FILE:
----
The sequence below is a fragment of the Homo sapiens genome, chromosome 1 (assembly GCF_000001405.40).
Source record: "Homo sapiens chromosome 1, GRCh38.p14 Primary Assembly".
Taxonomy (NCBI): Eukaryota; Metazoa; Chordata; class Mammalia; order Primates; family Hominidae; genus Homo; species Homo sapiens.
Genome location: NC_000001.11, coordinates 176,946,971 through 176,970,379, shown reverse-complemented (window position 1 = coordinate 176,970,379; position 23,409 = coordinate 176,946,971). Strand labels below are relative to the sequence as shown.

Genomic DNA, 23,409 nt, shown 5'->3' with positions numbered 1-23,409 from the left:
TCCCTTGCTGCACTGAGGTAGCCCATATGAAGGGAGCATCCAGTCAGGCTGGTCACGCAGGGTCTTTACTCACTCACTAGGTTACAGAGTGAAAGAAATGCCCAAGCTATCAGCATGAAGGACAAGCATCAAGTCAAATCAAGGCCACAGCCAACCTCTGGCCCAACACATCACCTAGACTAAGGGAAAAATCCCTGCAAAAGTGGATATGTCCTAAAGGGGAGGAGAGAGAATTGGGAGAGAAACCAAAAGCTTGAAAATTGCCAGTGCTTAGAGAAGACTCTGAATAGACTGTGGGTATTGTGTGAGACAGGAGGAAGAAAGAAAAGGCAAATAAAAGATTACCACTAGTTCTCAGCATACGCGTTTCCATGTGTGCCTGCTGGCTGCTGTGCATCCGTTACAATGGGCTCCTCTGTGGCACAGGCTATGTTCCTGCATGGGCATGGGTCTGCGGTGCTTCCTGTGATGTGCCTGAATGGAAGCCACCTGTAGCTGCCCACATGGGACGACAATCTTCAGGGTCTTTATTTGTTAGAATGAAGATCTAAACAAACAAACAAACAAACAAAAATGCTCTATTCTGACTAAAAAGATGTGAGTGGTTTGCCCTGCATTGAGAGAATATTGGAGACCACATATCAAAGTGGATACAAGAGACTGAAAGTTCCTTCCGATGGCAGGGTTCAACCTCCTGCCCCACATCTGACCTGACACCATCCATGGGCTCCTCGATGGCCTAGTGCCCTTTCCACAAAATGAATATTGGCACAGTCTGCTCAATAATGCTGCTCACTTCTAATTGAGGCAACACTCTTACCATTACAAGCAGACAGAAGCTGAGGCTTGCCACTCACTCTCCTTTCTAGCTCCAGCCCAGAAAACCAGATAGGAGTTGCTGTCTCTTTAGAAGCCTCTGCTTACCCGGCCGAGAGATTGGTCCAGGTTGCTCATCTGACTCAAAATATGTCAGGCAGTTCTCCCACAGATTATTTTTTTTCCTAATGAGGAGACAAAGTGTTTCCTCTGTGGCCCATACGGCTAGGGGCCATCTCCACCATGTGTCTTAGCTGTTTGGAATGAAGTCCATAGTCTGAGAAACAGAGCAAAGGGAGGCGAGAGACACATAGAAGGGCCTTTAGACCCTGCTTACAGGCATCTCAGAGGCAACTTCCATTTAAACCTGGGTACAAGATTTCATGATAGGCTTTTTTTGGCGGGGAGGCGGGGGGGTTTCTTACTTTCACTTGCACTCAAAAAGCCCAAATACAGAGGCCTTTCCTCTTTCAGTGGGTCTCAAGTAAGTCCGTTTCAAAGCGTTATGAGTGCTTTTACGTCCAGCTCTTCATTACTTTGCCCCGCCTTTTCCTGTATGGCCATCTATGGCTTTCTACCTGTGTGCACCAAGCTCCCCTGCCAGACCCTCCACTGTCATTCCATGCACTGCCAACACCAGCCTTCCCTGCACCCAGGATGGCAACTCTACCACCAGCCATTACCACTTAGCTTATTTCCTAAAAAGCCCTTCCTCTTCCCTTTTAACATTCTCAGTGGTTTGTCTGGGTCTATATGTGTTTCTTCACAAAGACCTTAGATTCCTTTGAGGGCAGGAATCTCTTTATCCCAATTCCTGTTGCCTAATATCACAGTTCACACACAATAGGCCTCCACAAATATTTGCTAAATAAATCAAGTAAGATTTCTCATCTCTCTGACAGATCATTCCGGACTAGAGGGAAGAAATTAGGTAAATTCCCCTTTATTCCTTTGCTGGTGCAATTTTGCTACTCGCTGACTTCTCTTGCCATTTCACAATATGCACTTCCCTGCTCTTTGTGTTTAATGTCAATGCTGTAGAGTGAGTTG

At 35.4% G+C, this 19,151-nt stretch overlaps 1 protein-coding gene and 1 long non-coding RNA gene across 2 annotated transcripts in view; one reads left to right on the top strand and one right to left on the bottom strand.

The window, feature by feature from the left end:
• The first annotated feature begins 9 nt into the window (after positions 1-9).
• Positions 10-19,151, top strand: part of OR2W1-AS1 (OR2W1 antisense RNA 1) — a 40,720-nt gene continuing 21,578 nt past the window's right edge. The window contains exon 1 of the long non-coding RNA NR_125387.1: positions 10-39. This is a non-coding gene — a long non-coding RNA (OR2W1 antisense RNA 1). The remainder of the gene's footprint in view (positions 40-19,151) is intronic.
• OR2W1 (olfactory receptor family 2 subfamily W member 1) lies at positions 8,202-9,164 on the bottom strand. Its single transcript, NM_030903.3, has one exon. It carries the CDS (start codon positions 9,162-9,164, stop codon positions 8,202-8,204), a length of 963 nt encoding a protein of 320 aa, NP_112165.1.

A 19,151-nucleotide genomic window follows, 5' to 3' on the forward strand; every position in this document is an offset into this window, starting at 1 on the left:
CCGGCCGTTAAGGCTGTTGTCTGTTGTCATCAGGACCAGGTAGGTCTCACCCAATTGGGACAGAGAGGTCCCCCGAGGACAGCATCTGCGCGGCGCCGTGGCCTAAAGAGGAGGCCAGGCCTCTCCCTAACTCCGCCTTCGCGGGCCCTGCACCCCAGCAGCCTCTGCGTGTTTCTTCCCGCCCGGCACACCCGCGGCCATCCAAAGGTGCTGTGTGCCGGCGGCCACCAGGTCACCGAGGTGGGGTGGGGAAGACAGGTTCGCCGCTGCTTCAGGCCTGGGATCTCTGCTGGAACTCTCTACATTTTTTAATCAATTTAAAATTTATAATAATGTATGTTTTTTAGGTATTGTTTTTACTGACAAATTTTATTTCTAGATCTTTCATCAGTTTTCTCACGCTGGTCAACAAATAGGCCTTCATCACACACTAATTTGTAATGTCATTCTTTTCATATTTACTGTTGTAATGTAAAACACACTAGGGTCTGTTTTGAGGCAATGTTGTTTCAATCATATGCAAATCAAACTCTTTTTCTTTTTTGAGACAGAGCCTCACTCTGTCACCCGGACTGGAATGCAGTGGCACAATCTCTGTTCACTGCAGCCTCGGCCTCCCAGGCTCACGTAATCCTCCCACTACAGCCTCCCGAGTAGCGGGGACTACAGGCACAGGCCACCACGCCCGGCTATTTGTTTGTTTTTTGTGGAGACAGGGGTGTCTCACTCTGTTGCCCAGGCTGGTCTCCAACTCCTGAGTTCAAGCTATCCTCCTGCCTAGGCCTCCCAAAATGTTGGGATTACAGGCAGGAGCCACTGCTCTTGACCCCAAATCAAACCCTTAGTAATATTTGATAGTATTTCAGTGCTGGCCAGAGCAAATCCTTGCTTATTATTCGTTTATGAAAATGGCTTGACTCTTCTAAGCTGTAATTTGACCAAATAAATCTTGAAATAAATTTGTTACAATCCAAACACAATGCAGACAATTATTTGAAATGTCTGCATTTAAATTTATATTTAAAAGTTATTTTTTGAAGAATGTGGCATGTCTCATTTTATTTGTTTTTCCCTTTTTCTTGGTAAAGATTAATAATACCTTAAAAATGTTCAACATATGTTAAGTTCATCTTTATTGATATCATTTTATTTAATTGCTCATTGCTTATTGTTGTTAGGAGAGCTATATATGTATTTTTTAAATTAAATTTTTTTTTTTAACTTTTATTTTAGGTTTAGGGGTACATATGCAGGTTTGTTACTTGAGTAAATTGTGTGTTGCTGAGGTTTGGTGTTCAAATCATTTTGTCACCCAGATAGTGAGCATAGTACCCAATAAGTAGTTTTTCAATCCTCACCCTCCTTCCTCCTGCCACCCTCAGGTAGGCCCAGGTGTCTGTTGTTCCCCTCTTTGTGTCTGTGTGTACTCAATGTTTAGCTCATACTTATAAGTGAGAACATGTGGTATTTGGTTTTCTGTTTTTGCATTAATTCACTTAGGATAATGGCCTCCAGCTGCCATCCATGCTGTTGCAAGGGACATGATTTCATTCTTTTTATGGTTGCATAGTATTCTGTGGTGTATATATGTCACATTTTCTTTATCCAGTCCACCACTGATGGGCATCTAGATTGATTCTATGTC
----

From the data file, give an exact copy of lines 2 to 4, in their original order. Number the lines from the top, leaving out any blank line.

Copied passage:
Source record: "Homo sapiens chromosome 1, GRCh38.p14 Primary Assembly".
Taxonomy (NCBI): Eukaryota; Metazoa; Chordata; class Mammalia; order Primates; family Hominidae; genus Homo; species Homo sapiens.
Genome location: NC_000001.11, coordinates 176,946,971 through 176,970,379, shown reverse-complemented (window position 1 = coordinate 176,970,379; position 23,409 = coordinate 176,946,971). Strand labels below are relative to the sequence as shown.